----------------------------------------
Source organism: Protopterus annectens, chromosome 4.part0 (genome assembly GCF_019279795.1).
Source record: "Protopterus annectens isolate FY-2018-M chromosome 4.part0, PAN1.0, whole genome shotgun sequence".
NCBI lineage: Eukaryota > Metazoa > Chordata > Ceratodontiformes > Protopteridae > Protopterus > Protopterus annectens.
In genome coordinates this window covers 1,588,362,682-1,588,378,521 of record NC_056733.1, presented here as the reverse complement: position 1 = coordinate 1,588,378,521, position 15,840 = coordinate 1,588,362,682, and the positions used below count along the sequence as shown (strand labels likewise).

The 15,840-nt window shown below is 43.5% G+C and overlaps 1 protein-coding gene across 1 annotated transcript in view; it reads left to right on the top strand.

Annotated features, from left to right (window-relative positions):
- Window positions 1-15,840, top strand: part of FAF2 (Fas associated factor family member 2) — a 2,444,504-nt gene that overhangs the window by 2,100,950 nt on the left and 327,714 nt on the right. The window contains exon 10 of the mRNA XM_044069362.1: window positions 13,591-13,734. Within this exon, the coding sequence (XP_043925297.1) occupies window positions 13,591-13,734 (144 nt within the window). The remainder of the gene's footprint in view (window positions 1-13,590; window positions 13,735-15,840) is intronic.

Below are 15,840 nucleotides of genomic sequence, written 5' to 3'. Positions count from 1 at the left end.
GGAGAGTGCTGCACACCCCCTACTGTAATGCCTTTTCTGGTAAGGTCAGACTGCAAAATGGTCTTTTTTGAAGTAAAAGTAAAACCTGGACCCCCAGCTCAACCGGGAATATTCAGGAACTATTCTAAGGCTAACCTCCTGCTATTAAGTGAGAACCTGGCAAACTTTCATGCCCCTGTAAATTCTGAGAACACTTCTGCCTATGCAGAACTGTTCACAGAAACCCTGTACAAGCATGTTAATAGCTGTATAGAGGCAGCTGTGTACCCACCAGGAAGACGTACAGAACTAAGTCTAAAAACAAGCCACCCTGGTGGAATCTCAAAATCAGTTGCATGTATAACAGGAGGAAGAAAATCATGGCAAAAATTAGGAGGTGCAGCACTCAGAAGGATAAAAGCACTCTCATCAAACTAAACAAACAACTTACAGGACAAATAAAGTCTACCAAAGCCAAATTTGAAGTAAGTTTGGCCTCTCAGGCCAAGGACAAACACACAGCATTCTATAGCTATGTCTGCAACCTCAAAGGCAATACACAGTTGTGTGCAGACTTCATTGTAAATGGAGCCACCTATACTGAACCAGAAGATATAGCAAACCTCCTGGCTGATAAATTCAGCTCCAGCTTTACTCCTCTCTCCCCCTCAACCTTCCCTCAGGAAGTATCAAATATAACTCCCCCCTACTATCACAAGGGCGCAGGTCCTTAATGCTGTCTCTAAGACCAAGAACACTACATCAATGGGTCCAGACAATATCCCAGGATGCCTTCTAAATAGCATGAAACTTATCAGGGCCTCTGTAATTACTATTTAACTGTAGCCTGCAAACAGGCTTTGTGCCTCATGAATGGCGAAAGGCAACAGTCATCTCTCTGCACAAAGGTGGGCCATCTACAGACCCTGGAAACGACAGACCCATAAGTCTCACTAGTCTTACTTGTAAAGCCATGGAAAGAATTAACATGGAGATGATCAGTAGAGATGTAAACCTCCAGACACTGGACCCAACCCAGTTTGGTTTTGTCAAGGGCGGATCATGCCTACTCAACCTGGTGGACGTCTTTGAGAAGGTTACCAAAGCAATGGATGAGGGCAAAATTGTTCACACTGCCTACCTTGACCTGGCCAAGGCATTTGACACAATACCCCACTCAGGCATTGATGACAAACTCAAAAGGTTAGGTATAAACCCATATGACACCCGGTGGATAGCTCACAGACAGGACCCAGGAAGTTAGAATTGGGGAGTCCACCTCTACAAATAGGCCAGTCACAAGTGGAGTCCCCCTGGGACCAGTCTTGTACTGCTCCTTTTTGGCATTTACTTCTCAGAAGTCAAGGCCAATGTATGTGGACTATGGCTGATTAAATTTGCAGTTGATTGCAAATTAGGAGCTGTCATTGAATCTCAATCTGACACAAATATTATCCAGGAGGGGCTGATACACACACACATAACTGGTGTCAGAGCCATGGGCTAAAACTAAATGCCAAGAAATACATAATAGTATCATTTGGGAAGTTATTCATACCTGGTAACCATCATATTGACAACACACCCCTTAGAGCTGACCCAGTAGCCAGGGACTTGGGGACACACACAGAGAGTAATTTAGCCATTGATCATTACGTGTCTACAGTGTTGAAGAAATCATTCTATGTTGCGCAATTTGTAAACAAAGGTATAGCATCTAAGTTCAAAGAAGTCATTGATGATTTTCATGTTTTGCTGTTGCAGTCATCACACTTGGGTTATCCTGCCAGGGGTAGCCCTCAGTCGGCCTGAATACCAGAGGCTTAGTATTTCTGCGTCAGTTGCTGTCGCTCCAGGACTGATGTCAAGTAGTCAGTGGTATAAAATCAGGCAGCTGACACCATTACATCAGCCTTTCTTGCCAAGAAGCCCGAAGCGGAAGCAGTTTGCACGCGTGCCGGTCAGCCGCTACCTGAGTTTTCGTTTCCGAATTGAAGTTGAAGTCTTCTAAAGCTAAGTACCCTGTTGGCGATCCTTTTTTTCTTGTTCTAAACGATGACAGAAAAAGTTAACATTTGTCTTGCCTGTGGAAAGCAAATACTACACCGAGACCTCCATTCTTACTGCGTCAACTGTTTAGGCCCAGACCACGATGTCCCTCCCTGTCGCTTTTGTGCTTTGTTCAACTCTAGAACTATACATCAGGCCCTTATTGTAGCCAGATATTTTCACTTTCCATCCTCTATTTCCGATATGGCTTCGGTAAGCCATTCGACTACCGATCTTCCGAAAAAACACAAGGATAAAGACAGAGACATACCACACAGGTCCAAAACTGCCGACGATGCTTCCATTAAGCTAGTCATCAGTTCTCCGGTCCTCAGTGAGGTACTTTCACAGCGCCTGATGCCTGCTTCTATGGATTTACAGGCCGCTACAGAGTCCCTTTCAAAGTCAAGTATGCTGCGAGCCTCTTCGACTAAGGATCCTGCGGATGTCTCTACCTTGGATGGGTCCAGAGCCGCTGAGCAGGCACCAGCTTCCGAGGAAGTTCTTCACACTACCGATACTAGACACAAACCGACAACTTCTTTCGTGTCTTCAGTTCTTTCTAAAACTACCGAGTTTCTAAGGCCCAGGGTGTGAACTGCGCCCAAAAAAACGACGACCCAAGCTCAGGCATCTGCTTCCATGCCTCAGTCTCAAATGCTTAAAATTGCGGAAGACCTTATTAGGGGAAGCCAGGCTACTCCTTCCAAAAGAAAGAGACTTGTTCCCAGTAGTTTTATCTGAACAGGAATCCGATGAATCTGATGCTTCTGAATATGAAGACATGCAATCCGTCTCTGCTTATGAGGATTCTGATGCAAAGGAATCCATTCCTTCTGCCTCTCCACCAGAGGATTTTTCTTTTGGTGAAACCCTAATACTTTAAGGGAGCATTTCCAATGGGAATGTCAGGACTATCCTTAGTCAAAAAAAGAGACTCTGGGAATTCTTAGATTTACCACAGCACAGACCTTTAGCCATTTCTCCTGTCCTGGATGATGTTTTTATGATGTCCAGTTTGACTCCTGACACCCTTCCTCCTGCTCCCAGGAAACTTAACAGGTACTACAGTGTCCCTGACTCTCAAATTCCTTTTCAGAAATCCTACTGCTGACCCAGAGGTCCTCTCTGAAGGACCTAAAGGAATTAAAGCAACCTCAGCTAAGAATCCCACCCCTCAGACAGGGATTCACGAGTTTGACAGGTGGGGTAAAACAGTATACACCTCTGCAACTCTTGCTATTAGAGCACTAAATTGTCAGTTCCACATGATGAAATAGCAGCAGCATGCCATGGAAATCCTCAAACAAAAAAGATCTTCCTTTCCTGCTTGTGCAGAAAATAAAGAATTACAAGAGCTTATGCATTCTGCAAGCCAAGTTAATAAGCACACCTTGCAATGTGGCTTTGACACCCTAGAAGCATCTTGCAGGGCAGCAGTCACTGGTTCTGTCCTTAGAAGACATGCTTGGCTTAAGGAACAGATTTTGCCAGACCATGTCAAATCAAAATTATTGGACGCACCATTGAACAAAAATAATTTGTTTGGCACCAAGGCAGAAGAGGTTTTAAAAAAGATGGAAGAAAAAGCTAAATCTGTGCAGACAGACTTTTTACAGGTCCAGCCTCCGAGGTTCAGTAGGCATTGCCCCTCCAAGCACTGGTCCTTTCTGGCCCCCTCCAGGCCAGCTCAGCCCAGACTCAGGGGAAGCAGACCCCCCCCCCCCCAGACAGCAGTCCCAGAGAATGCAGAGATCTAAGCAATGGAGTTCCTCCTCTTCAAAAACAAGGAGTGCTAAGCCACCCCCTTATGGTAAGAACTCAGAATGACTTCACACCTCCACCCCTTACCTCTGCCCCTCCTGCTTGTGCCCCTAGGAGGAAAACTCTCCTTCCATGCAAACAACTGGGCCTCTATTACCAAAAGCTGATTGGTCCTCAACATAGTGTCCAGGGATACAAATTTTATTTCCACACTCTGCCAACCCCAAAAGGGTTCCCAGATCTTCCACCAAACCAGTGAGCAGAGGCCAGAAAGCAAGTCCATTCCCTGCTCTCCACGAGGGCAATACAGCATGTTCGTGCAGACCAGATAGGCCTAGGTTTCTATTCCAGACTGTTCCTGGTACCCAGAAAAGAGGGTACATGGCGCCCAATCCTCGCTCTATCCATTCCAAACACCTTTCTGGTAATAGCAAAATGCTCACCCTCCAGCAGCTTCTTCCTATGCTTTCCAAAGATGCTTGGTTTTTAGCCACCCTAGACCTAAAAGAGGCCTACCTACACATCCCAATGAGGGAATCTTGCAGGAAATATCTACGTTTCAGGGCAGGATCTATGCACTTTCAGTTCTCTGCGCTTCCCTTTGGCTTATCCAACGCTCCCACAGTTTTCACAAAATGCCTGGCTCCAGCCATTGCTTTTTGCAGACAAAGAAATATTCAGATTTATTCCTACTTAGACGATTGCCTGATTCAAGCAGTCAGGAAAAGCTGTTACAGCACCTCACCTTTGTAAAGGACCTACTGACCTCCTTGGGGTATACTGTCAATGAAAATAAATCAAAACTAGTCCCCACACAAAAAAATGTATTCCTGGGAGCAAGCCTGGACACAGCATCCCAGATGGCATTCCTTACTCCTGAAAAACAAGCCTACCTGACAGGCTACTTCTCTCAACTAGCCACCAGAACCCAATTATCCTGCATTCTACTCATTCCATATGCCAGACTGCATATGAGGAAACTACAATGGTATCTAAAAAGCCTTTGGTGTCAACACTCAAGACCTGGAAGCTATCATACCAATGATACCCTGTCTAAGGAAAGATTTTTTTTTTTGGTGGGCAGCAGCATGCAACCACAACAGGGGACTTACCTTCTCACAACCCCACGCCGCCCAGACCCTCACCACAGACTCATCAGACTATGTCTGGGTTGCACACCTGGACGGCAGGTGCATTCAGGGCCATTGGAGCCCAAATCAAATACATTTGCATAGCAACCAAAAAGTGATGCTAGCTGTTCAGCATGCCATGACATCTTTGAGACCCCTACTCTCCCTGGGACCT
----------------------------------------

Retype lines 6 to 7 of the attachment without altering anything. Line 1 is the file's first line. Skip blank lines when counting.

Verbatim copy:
Annotated features, from left to right (window-relative positions):
- Window positions 1-15,840, top strand: part of FAF2 (Fas associated factor family member 2) — a 2,444,504-nt gene that overhangs the window by 2,100,950 nt on the left and 327,714 nt on the right. The window contains exon 10 of the mRNA XM_044069362.1: window positions 13,591-13,734. Within this exon, the coding sequence (XP_043925297.1) occupies window positions 13,591-13,734 (144 nt within the window). The remainder of the gene's footprint in view (window positions 1-13,590; window positions 13,735-15,840) is intronic.